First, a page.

For more details on each trail check out the official Mt Fuji Climbing website.

Here’s a quick breakdown on each trail and the amenities available at different stations of each trail:

Mount Fuji Yoshida Trail

The Yoshida trail is open from July 1st to September 11th, round the clock. 

Amenities/Facilities Available at Stations
Toilet5th Station

6th Station

7th Station (Descent Trail) 
First Aid Stations5th Station 

7th Station

8th Station
Info Centre5th Station

6th Station
Fujisan Conservation Donation Campaign5th Station

6th Station

The Subashiri Trail

The Subashiri trail is open from July 10 – September 10, round the clock

Amenities/Facilities Available at Stations
Toilet 5th Station
First Aid StationNone
Info Centre5th Station
Fujisan Conservation Donation Campaign5th Station

The Gotemba Trail

The Gotemba trail is open from July 10 – September 10, round the clock

Amenities/Facilities Available at Stations
Toilet 5th Station
First Aid StationNone
Info Centre5th Station
Fujisan Conservation Donation Campaign5th Station

The Fujinomiya Trail

The Fujinomiya trail is open from July 10 – September 10 above the 6th station and from June 13 onwards between 5th station and 6th station. 

Amenities/Facilities Available at Stations
Toilet 5th Station resthouse

5th Station
First Aid Station8th Station
Info Centre5th Station
Fujisan Conservation Donation CampaignMizugatsuka Parking

5th Station

For more details on each trail check out the official website for Mt Fuji climbing.

Now that you’ve chosen the trail, let’s take this guide to climbing mount Fuji forward by taking a look at how trekkers should prepare themselves for the climb.

How Do You Prepare For Climbing Mt Fuji?

Buy food and water before you begin your climb. It’s best to stock up on food and water before you begin your climb.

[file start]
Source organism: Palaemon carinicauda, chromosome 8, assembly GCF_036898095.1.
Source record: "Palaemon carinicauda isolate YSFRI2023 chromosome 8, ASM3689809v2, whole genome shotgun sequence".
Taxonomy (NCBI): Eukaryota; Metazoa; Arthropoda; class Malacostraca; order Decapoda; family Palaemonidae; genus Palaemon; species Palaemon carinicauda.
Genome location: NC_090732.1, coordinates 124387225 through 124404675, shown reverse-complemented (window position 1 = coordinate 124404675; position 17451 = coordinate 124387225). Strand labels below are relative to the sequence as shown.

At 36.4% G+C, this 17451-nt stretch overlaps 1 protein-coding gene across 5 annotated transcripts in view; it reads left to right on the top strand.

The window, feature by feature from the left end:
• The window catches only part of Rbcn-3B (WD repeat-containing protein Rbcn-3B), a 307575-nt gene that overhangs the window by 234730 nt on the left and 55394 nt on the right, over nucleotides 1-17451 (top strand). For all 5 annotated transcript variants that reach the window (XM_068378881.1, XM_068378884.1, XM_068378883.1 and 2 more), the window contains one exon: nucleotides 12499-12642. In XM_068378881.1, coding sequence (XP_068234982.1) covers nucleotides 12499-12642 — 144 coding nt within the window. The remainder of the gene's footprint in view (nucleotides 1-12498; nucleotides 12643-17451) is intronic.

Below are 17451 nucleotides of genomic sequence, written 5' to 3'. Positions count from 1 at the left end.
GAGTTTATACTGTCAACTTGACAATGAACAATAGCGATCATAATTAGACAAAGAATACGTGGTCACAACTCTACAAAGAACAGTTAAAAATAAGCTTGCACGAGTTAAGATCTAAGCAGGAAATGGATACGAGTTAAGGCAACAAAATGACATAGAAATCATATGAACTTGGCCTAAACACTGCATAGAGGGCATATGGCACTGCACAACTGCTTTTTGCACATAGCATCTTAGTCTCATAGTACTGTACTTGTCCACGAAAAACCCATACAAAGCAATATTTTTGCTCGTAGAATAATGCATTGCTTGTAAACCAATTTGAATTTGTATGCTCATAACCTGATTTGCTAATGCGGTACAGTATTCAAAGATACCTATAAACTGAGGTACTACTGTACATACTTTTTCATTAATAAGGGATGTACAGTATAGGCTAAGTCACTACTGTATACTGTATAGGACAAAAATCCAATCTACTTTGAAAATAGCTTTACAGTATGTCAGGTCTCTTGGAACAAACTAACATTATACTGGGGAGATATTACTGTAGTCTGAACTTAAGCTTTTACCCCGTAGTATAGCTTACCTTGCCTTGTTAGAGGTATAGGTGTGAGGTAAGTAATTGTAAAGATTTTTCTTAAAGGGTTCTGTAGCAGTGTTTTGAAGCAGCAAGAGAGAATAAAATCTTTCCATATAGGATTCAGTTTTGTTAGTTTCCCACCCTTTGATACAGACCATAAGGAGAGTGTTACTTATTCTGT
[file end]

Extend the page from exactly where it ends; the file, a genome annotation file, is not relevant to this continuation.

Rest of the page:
You can either buy some food, snacks, and water from local grocery stores on your way to the 5th station or stock up on food and water at the 5th station. 

Getting food and/or water as you ascend will get more difficult and more expensive. It’s also recommended that you keep chocolates or any sweet snack handy with you whenever you need a quick boost during your climb, every hour or so.

It’s extremely important you stay hydrated because you will lose a lot of water as you climb. About 2 litres of water per climber should be good enough. 

Book Mt Fuji Huts

I cannot stress how important it is to book one of the Mount Fuji mountain huts in advance. Especially, during the peak climbing season. The huts get full really quickly. 

All bookings are done over the phone. While you will mostly find English speaking personnel when you book a hut over the phone.

But, more often than not, they will be Japanese speaking staff who will help you with your booking. So it’s best you have a Japanese speaking friend with you when you book the hut. 

Check out these websites below to check availability and book your preferred Mt Fuji mountain hut for 2020.

Yoshida Trail Mt Fuji Mountain Huts